U.N.: Polio More Widespread in Africa
Tuesday, August 24th 2004, 10:44 am
By: News On 6
GENEVA (AP) _ Polio has spread to new countries in Africa, threatening to become a major epidemic in the region and further setting back global attempts to wipe out the crippling disease, U.N. officials said Tuesday.
``Epidemiologists from the Global Polio Eradication Initiative today confirmed the re-infection of Guinea and Mali, as well as three new cases in the Darfur region of Sudan,'' said a statement from the World Health Organization and other agencies.
The polio outbreak _ which has spread from northern Nigeria _ could turn into a major epidemic across central and western Africa as the polio ``high season'' begins in September, leaving thousands of African children paralyzed for life, the agency said.
``What this means is that the major epidemic of polio we've been fearing has now spread beyond the firewall we put in place ... as we tried to contain the virus as close as possible to the epicenter in Nigeria,'' Bruce Aylward, who coordinates WHO's anti-polio initiative, told reporters.
Guinea and Mali are outside a ring of countries that conducted synchronized immunization campaigns in February and March to try to limit the spread of polio from northern Nigeria and Niger, the statement said.
Polio usually infects children under the age of 5 through contaminated drinking water. It attacks the central nervous system, causing paralysis, muscular atrophy, deformation and, in some cases, death.
The disease has now appeared in about a dozen African countries, after being limited to only two at the beginning of last year.
WHO had been hoping to eradicate polio by Jan. 1 after a 15-year global immunization campaign, but efforts in Africa stalled in the face of resistance in northern Nigeria's heavily Muslim Kano state.
The immunization program resumed in Kano three weeks ago, but the disease had already spread to Guinea and Mali, WHO said.
Both Guinea, which has one confirmed new case, and Mali, with two cases, had reported their last polio infection in 1999, the statement said.
The outbreak ``reaffirms the need to urgently boost population immunity levels throughout the region,'' it said. ``These new cases bring the number of previously polio-free countries to be re-infected since January 2003 to 12.''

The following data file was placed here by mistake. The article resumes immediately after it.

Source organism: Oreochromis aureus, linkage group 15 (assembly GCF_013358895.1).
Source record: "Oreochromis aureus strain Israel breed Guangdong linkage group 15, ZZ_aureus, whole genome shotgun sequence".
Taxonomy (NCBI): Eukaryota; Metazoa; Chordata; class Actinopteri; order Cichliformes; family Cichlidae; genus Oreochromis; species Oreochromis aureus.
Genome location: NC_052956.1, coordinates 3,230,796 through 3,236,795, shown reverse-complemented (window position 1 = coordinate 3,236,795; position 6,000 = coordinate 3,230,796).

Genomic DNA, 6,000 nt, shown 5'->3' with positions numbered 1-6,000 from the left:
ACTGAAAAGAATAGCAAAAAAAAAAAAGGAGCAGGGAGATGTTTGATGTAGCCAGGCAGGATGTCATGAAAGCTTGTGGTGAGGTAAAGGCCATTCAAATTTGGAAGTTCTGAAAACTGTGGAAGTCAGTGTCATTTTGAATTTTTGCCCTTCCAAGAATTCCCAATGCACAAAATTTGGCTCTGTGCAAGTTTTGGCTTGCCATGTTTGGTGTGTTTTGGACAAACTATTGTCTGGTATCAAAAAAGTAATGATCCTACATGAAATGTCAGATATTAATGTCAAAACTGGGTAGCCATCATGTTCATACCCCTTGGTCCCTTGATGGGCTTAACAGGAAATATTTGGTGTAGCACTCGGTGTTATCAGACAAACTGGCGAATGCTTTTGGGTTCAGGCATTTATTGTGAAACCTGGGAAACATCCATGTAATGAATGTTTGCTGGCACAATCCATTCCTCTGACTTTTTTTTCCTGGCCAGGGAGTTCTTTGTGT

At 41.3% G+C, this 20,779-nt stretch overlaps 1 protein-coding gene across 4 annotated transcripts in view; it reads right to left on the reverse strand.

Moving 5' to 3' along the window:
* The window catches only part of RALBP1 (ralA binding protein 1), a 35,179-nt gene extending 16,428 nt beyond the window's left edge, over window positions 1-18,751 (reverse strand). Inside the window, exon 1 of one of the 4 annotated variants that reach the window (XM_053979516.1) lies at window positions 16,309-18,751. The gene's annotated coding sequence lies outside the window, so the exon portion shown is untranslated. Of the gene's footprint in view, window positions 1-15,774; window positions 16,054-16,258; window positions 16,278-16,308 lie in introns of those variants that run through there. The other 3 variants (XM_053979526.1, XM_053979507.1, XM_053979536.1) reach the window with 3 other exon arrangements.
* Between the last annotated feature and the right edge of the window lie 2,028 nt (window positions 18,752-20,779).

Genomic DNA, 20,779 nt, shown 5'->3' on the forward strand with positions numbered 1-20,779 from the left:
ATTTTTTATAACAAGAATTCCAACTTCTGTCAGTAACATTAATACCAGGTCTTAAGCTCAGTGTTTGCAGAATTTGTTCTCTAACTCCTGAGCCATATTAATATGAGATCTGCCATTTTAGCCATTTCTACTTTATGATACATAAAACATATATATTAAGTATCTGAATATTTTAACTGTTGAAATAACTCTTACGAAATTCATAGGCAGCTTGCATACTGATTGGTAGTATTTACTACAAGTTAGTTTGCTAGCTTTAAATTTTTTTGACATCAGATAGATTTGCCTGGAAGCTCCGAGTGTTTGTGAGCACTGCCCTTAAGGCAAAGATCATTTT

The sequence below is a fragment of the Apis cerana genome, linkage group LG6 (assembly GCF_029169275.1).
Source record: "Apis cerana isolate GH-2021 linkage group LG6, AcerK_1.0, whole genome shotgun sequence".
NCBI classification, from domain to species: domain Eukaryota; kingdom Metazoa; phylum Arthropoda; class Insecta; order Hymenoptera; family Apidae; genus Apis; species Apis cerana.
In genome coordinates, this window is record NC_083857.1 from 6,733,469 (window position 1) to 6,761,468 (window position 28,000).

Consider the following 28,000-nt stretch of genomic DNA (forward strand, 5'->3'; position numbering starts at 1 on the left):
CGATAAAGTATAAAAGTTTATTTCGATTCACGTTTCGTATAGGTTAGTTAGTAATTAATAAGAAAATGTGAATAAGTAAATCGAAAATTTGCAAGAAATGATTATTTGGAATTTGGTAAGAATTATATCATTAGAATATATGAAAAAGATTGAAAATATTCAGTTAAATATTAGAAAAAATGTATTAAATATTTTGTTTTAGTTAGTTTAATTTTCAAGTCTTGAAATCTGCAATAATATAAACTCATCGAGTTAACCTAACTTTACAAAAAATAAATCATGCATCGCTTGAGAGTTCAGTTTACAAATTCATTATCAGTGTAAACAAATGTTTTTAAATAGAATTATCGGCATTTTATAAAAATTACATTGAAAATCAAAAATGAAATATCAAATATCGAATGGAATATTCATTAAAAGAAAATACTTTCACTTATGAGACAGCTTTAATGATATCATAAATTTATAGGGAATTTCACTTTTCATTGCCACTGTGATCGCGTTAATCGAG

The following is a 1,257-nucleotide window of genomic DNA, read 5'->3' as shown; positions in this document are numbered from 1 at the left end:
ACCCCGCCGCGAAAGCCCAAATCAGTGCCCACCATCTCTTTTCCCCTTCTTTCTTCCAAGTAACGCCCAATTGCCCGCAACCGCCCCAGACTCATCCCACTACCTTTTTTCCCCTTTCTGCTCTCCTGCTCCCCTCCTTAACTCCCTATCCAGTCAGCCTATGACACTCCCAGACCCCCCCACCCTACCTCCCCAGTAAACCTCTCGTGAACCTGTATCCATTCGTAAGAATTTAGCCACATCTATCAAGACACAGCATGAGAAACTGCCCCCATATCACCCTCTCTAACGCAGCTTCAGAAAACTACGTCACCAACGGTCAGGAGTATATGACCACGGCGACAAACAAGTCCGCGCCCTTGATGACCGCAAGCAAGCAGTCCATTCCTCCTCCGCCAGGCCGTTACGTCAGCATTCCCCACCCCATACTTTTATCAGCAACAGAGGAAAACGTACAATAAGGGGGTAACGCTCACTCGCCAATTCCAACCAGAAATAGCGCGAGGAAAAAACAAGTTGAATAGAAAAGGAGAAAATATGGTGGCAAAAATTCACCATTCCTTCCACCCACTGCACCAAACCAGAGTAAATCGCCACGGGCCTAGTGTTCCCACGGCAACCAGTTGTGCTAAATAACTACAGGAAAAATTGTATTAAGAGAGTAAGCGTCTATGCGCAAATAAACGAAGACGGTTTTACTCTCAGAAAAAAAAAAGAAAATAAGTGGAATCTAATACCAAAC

The initiative is coordinating a new immunization campaign that aims to reach more than 74 million children under 5. But unrest in Ivory Coast and the Darfur region of Sudan will make it ``particularly challenging'' to immunize every child this year, the statement said.
Aylward said the vaccination campaign also is running short of funds. WHO will need US$15 million (euro12.4 million) by September and another US$35 million (euro28.8 million) a month later to stick to its schedule.
The polio virus is now endemic in only six countries worldwide, down from over 125 when the Global Polio Eradication Initiative was launched in 1988. The six are Nigeria, India, Pakistan, Niger, Afghanistan and Egypt.
As of Aug. 24, health authorities have reported 602 cases globally, with 476 in Nigeria alone. India reported 34 cases, Pakistan 23, Niger 19, Afghanistan three and Egypt just one.
Outside these six countries, Chad has reported 12 cases, Ivory Coast has nine, Burkina Faso has six, Benin six, Sudan five, Central African Republic three and Mali two. Guinea, Cameroon and Botswana each have one case.
Health experts have long warned of looming epidemics in Darfur, where thousands have been killed and more than 1 million left homeless in an 18-month conflict between settled farmers, who are mostly black Africans, and pro-government Arab militias.
Last year, there were 783 cases reported _ a massive decrease from the 1,000 or so infected daily when WHO and other organizations launched the immunization initiative in 1988. Other groups spearheading the program are Rotary International, the U.S. Centers for Disease Control and UNICEF.
In 1988, 125 countries were affected by polio. It has since been eradicated in Europe, the Americas, much of Asia and Australia.